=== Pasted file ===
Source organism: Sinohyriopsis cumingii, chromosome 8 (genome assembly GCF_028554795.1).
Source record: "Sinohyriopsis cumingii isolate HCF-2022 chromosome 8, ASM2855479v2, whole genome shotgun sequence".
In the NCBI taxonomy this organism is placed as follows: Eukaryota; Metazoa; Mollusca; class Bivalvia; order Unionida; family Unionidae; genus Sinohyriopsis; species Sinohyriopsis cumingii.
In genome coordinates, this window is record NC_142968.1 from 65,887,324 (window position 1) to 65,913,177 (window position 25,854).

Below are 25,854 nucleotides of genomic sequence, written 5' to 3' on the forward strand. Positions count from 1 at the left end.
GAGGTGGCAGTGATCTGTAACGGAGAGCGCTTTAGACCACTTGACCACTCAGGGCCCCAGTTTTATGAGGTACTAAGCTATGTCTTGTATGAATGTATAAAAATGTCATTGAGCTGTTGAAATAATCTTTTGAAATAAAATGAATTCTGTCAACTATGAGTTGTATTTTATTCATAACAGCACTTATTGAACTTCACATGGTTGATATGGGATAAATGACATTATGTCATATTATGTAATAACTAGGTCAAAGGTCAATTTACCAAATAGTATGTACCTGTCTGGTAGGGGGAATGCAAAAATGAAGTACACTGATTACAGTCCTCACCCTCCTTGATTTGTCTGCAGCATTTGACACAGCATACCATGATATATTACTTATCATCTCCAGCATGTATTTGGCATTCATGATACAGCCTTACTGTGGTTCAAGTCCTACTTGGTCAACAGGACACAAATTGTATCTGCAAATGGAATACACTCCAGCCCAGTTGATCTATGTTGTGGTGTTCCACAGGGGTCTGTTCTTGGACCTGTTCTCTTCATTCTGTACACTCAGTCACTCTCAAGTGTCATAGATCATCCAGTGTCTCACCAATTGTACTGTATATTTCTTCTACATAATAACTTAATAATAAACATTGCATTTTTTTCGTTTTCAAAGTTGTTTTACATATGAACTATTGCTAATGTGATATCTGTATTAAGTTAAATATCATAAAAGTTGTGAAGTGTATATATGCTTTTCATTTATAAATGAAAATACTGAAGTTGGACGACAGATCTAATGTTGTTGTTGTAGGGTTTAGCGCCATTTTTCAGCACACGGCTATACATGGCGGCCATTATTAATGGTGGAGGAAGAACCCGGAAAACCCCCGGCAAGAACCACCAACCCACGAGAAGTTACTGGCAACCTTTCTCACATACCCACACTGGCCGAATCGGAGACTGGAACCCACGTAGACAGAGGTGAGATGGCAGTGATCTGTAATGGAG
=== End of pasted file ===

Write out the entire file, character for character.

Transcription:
Source organism: Sinohyriopsis cumingii, chromosome 8 (genome assembly GCF_028554795.1).
Source record: "Sinohyriopsis cumingii isolate HCF-2022 chromosome 8, ASM2855479v2, whole genome shotgun sequence".
In the NCBI taxonomy this organism is placed as follows: Eukaryota; Metazoa; Mollusca; class Bivalvia; order Unionida; family Unionidae; genus Sinohyriopsis; species Sinohyriopsis cumingii.
In genome coordinates, this window is record NC_142968.1 from 65,887,324 (window position 1) to 65,913,177 (window position 25,854).

Below are 25,854 nucleotides of genomic sequence, written 5' to 3' on the forward strand. Positions count from 1 at the left end.
GAGGTGGCAGTGATCTGTAACGGAGAGCGCTTTAGACCACTTGACCACTCAGGGCCCCAGTTTTATGAGGTACTAAGCTATGTCTTGTATGAATGTATAAAAATGTCATTGAGCTGTTGAAATAATCTTTTGAAATAAAATGAATTCTGTCAACTATGAGTTGTATTTTATTCATAACAGCACTTATTGAACTTCACATGGTTGATATGGGATAAATGACATTATGTCATATTATGTAATAACTAGGTCAAAGGTCAATTTACCAAATAGTATGTACCTGTCTGGTAGGGGGAATGCAAAAATGAAGTACACTGATTACAGTCCTCACCCTCCTTGATTTGTCTGCAGCATTTGACACAGCATACCATGATATATTACTTATCATCTCCAGCATGTATTTGGCATTCATGATACAGCCTTACTGTGGTTCAAGTCCTACTTGGTCAACAGGACACAAATTGTATCTGCAAATGGAATACACTCCAGCCCAGTTGATCTATGTTGTGGTGTTCCACAGGGGTCTGTTCTTGGACCTGTTCTCTTCATTCTGTACACTCAGTCACTCTCAAGTGTCATAGATCATCCAGTGTCTCACCAATTGTACTGTATATTTCTTCTACATAATAACTTAATAATAAACATTGCATTTTTTTCGTTTTCAAAGTTGTTTTACATATGAACTATTGCTAATGTGATATCTGTATTAAGTTAAATATCATAAAAGTTGTGAAGTGTATATATGCTTTTCATTTATAAATGAAAATACTGAAGTTGGACGACAGATCTAATGTTGTTGTTGTAGGGTTTAGCGCCATTTTTCAGCACACGGCTATACATGGCGGCCATTATTAATGGTGGAGGAAGAACCCGGAAAACCCCCGGCAAGAACCACCAACCCACGAGAAGTTACTGGCAACCTTTCTCACATACCCACACTGGCCGAATCGGAGACTGGAACCCACGTAGACAGAGGTGAGATGGCAGTGATCTGTAATGGAG